Martin-Luther-Universität Halle-Wittenberg


Prof. Dr. Peter Imming

Kurt Mothes Str. 3
06120 Halle (Saale)


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The aim of the TRI‐SUSTAIN project is to develop a novel  three‐pronged  integrated approach towards the goals of bioeconomic  value‐chains,  ecological and therapeutic sustainability, accompanied by a  Graduate  School.


October 2020: New publication in the Journal of Pharmaceutical and Biomedical Analysis

Admassu Assen Aden, PhD student of Addis Ababa University under
Profs. Tsige Gebre-Mariam and Reinhard Neubert and supported by Trisustain, is the first author of a comprehensive original publication on plant-derived ceramides (CERs). The publication appeared in the Journal of Pharmaceutical and Biomedical Analysis.

Its results deliver on a major goal of Trisustain, viz. economical and sustainable provision of African plant-derived pharmaceutical excipients. Ceramides play a major role in skin barrier function. Replacement of depleted skin CERs, due to skin disorder or aging, has beneficial effects in improving skin barrier function and skin hydration. Though plants are a reliable source of CERs, the absence of economical and effective methods of hydrolysis to convert the dominant plant sphingolipids, glucosylceramides (GlcCERs), into CERs remains a challenge. Admassu et al. found alternative GlcCERs sources and a chemical method of hydrolysis to provide plant-derived CERs for dermal application. They isolated GlcCERs from lupin beans (Lupinus albus), mung beans (Vigna radiate) and naked barley (Hordium vulgare), followed by mild acid hydrolysis after treating the GlcCERS with an oxidizing and reducing agent consecutively. The method is economical and effective which potentiates the commercialization of plantCERs for dermal application.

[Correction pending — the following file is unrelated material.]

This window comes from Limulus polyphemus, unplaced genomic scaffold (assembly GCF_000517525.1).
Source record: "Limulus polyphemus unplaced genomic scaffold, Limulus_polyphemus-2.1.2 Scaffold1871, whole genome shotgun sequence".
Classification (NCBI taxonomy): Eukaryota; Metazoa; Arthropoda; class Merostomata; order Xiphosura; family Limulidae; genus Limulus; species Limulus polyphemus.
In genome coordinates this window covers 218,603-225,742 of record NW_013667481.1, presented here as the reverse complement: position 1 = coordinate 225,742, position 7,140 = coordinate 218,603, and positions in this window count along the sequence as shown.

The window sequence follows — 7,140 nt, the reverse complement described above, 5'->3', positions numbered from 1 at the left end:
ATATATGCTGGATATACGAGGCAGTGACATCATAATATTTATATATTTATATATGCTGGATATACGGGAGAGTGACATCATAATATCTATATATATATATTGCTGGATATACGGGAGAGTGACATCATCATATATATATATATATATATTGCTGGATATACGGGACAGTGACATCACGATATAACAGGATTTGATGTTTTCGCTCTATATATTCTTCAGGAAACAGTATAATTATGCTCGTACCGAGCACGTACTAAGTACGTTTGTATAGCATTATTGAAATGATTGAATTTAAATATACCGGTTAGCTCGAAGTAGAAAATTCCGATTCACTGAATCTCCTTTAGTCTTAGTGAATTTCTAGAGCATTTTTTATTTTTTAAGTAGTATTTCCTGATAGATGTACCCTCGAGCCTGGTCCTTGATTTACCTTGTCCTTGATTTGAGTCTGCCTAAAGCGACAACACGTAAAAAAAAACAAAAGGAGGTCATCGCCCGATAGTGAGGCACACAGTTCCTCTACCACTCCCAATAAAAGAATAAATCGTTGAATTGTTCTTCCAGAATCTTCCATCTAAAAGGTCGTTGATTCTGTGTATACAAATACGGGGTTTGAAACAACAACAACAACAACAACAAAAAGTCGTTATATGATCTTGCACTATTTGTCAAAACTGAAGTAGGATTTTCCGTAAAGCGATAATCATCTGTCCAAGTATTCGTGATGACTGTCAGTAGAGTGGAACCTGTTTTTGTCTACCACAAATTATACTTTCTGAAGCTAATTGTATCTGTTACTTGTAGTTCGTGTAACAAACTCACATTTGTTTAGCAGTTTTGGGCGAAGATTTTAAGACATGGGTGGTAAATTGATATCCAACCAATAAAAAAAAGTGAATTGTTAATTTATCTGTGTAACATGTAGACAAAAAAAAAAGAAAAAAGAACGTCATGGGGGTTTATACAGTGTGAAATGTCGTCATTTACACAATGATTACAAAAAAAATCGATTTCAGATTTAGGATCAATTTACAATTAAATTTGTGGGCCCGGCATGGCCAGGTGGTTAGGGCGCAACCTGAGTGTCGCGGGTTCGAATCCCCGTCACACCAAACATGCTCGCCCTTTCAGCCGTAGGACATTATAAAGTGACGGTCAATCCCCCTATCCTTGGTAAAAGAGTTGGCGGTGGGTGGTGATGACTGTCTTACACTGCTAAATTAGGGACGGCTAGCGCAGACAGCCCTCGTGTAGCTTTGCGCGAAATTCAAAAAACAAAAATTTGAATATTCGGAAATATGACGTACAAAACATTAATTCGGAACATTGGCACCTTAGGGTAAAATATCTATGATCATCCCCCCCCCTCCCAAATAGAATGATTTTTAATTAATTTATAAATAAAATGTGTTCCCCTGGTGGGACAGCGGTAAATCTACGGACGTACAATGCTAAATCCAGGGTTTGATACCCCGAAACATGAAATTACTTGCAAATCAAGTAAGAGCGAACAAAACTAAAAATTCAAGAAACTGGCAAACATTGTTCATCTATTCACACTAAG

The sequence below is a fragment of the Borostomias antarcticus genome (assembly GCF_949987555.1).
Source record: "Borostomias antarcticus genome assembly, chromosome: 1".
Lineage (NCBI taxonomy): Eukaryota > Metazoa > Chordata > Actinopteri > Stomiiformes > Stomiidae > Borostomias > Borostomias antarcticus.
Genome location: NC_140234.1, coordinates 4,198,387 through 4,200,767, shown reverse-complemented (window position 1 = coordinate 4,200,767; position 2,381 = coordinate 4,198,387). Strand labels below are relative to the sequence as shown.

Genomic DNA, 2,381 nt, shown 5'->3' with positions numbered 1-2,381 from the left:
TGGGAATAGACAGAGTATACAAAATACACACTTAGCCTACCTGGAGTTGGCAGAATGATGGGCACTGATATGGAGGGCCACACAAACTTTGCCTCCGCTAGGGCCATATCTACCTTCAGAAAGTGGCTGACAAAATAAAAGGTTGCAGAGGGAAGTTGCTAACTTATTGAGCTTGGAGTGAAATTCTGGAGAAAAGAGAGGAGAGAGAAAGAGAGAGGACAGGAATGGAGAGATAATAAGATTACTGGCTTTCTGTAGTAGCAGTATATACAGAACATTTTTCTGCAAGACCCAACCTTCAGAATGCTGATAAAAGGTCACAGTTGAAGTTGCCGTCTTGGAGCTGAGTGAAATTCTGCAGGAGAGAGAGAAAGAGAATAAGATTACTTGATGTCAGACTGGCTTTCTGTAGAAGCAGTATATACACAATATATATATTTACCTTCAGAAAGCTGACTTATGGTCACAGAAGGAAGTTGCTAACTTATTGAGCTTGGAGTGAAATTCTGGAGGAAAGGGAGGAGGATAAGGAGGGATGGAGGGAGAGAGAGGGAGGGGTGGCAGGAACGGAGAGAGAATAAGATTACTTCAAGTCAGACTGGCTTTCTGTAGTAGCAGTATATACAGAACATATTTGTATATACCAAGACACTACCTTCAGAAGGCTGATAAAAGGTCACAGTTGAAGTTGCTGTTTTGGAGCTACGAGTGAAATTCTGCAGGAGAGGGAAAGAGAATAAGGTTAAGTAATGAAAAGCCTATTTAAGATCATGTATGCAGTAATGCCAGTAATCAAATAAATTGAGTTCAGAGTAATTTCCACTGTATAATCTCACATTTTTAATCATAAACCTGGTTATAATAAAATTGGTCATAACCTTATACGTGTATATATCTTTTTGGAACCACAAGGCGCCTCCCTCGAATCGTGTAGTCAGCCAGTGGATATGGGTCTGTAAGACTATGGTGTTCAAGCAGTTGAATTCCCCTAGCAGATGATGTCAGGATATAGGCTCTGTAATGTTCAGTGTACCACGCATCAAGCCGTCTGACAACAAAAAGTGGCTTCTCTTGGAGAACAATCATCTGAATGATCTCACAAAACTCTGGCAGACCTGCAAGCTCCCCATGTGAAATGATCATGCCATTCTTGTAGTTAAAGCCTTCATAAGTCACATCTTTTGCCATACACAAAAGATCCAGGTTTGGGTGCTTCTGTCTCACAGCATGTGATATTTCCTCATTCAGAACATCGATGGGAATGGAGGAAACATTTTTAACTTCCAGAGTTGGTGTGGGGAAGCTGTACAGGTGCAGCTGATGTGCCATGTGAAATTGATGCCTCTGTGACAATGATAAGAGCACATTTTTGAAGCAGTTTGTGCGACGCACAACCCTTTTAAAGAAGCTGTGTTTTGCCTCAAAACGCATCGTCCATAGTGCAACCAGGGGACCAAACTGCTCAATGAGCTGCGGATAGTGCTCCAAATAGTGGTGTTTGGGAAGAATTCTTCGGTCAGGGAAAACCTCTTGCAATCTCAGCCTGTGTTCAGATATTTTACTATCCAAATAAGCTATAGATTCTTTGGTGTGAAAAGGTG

August 2020: JBC paper on natural product for new strategy to clear the AIDS virus from infected people

Prof. Dr. Kerstin Andrä-Marobela (University of Botswana) and Prof. Dr. Peter Imming with graduates Ruth Feilcke and Simone Wappler (Martin Luther University) were partners of the research team who published the paper "The African natural product knipholone anthrone and its analogue anthralin (dithranol) enhance HIV-1 latency reversal" in
"The Journal of Biological Chemistry".

A sterilizing or functional cure for AIDS is currently precluded by the fact that certain cells of the immune system harbour a latent but replication-competent proviral stage of HIV. The article describes the discovery that knipholone anthrone, isolated from Ethiopian Kniphofia foliosa, and its basic building block, synthetic anthralin, have the potential to eliminate the provirus. They reversed viral latency at low micromolar concentrations in multiple cell lines. The discovery was made when 216 compounds from the pan-African Natural Products Library (pANPL) were screened. Knipholone anthrone and anthralin enhance the activity of “shock-and-kill” agents, which in turn may inform ongoing latency-reversal agent (LRA) combination therapy efforts. "Shock-and-kill" is an experimental approach, aiming at the reactivation of provirus expression in the presence of antiretroviral therapy. Before, no effective LRA was known.   





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